What is behind New Zealandís high suicide rate?

Blaming mental illness for suicide may be missing a life-saving point in suicide prevention

Content warning: contains discussion of suicide

 

Our country has one of the highest suicide rates in the Western world, and the highest youth (15-24 years old) suicide rate in the OECD. The latest suicide statistics, released by the Chief Coroner in late August, showed that the number of New Zealanders taking their own lives has increased in the last three years, with the year 2016-2017 having the highest numbers ever recorded.

Why, in a country that is consistently ranked as the world’s best place to live, are so many New Zealanders turning to suicide as a way out?

Last month 606 shoes made their way to parliament, each pair representing someone lost to suicide. The project was supported by YesWeCare.nz and the Public Service Association. In response National MP Michael Woodhouse said that, “one suicide is too many – this is a whole of society problem”.

Labour Party Leader Jacinda Ardern said, “every single suicide is simply unacceptable,” and proposed a review into the reasons for this rise in suicide statistics, which she says likely include growing inequality, overstretched health services, increased societal pressures, and population growth.

People aged 18-24 are considered an at-risk group for suicide. At the University of Otago suicide prevention is provided by the Student Health centre. The centre provides mental health support and counselling appointments for students. They have recently managed to increase the number of mental health clinicians and the number of same-day assessment appointments they can offer to students. This year the centre has also adopted a proactive approach by highlighting a student led, non-medical approach, with the Silverline Festival as its flagship. Silverline aimed to challenge how we all engage with mental health and wellbeing - to encourage not just students but also the wider Dunedin community to be more aware and look out for their colleagues and friends.

“Suicide is an awful beast,” says University of Otago student Jean Balchin. Balchin spoke during the Silverline Festival, sharing her story of losing her brother to suicide. Balchin discussed how suicide is considered a “huge shameful secret,” and myths around suicide, like the belief that talking about suicide plants the idea of suicide, are actively harmful. The secrecy around suicide means that people are not equipped to engage with the issue, and are often afraid to even hear the word. But suicide is not a topic we can sweep under the carpet. Talking about suicide with appropriate and relevant information allows people to share their thoughts in a safe environment and for others to listen and help effectively.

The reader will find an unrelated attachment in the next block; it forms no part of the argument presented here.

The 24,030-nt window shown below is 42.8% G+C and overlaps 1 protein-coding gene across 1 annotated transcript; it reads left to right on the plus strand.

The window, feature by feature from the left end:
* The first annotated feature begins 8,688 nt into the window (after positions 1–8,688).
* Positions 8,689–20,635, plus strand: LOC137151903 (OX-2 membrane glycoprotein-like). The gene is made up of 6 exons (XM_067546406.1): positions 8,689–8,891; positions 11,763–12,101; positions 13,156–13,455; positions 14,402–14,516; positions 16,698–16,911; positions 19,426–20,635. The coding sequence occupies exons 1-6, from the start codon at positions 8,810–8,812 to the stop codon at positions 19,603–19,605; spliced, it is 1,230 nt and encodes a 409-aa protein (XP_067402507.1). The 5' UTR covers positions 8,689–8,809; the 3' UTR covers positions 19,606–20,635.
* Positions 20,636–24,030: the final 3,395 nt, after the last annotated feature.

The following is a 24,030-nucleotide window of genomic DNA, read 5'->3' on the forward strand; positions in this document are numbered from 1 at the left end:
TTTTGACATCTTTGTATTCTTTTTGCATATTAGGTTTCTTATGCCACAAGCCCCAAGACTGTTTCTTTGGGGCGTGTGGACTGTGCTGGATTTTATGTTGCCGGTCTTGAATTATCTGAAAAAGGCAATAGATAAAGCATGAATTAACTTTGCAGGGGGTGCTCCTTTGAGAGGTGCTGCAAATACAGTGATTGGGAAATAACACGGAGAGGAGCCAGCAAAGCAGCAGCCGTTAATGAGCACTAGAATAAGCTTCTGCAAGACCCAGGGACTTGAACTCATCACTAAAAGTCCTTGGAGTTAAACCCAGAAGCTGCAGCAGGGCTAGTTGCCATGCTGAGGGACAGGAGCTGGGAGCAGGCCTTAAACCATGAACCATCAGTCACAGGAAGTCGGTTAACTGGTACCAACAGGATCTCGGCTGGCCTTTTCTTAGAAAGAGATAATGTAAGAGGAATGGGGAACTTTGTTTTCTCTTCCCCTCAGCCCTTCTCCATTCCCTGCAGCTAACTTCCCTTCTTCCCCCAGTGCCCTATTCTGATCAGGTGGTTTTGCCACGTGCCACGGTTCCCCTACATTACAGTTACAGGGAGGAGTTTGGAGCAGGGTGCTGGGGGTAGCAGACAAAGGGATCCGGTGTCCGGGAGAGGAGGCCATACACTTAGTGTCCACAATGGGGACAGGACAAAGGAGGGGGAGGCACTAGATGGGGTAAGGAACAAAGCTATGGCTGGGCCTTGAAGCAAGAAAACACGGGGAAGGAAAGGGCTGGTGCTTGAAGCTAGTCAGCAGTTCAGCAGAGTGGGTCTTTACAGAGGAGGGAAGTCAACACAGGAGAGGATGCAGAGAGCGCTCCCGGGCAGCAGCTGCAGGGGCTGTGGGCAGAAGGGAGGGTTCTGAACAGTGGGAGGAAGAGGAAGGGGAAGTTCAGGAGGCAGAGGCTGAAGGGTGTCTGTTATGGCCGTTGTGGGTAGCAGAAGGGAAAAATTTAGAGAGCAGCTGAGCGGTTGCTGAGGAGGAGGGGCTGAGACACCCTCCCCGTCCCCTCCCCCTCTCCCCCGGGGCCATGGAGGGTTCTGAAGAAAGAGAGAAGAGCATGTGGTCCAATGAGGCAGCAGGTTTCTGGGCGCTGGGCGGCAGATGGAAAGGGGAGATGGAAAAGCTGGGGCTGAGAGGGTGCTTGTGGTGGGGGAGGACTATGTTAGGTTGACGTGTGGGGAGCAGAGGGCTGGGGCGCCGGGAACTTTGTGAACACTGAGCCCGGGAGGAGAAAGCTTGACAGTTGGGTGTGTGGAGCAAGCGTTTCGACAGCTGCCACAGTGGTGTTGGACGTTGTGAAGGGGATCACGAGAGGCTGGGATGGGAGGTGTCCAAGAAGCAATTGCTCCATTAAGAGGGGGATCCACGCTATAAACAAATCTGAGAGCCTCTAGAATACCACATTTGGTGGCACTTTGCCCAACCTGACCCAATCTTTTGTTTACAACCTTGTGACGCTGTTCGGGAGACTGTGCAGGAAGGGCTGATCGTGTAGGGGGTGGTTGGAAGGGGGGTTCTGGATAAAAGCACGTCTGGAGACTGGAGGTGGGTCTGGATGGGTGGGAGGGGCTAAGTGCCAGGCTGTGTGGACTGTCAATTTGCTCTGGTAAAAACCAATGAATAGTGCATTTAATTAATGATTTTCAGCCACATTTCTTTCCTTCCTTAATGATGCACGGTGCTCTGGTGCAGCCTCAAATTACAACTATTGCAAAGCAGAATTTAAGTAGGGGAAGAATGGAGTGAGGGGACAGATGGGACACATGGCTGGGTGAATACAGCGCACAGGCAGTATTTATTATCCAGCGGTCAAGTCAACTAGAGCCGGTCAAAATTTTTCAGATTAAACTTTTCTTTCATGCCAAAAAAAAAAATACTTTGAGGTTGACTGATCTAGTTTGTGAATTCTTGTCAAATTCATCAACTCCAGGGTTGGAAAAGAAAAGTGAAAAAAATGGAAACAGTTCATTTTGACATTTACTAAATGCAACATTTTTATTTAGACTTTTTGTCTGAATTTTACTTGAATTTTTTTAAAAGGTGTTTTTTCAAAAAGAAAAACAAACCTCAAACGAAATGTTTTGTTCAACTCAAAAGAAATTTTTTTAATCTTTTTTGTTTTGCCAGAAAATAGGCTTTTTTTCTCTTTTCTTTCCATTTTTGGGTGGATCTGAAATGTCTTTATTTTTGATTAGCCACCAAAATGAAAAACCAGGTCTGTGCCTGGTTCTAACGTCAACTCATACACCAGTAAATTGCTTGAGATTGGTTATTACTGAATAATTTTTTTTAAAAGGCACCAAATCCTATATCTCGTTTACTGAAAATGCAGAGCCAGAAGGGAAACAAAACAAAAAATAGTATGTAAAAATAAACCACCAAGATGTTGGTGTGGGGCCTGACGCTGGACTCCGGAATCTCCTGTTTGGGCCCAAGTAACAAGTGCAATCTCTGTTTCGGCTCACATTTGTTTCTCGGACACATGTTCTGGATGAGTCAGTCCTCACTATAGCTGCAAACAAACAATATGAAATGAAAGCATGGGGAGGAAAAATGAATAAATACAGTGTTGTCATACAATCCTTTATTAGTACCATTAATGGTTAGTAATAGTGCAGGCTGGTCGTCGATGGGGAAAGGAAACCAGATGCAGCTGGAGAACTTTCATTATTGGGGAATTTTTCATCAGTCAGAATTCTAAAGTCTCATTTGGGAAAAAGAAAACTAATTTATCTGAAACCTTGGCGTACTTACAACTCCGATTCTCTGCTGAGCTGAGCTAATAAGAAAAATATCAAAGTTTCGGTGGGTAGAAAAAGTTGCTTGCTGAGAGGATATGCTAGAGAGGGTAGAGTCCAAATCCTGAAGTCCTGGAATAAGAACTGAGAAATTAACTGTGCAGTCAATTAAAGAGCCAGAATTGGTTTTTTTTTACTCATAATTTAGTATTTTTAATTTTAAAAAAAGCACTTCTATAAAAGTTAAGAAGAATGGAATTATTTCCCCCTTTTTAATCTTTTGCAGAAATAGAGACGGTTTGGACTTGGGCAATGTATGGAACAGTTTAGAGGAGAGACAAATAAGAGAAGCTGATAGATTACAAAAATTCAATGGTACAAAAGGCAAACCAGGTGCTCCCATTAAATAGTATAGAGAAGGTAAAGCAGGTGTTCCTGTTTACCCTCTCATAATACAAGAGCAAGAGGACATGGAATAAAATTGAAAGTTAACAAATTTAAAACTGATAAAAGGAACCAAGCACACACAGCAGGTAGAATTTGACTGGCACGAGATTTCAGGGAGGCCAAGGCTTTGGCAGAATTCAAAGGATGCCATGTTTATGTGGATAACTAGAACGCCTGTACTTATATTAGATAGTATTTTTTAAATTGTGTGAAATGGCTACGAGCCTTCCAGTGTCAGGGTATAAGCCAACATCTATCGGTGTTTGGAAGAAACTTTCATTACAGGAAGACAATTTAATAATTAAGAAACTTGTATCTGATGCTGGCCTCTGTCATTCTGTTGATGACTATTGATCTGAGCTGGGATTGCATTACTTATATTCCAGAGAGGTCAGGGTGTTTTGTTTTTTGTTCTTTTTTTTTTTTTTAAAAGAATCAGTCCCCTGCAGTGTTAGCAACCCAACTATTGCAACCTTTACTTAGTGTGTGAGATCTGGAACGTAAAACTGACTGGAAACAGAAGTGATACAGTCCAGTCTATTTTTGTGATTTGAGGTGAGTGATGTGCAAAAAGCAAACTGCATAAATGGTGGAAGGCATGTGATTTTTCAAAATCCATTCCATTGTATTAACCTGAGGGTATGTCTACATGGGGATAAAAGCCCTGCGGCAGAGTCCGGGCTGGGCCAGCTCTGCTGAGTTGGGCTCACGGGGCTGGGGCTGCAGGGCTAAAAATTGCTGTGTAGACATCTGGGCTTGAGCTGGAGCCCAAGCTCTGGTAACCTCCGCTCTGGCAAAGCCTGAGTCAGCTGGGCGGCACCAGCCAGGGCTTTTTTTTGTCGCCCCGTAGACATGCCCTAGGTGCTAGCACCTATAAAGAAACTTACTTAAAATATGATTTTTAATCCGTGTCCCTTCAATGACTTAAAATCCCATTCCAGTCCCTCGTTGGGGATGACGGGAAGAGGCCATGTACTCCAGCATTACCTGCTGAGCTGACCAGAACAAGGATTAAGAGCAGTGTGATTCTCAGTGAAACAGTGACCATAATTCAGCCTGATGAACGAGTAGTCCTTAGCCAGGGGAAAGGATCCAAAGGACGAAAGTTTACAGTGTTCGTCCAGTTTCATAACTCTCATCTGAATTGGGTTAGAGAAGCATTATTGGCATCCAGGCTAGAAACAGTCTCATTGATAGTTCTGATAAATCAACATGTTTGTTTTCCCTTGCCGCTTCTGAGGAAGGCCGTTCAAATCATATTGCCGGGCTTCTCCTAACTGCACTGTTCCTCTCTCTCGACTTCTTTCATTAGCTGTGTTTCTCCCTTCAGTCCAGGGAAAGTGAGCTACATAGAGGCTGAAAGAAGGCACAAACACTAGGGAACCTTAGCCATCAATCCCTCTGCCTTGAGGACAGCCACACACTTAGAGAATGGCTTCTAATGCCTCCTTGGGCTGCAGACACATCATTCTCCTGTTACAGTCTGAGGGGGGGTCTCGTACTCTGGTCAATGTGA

Woodhouse claims that “improvements have been made” to the mental health sector, but that there is a need to continue to increase and improve performance with regard to suicide prevention. Funding for mental health and addiction services has increased from $1.1 billion in 2008/09 to $1.4 billion in 2015/16. National plans to invest an additional $100 million into a social investment fund for mental health, which includes 17 new initiatives “designed to improve access to effective and responsive mental health services”.

The Labour party has committed to funding health services, including a new policy for mental health support in every public secondary school. Since the Christchurch earthquake, Canterbury has the highest suicide rate in New Zealand. Labour plans to provide primary and intermediate schools in the Canterbury and Kaikoura regions with 80 fulltime jobs in mental health, with the aim of assisting with earthquake-related issues. Labour’s general health policy aims to reduce barriers for those accessing health care by decreasing the cost of visits to the GP and giving additional funding to GP training places.

Professor Said Shahtahmasebi, a researcher in the field of suicide who believes in a holistic approach to suicide prevention, questions Labour’s approach. Shahtahmasebi asks, “how can implementing more medicalisation of suicide, which has been the primary practice for decades and has only proved to be ineffective, prevent suicide? Even if we install psychiatric units at every corner and in every classroom, it will not prevent suicide.”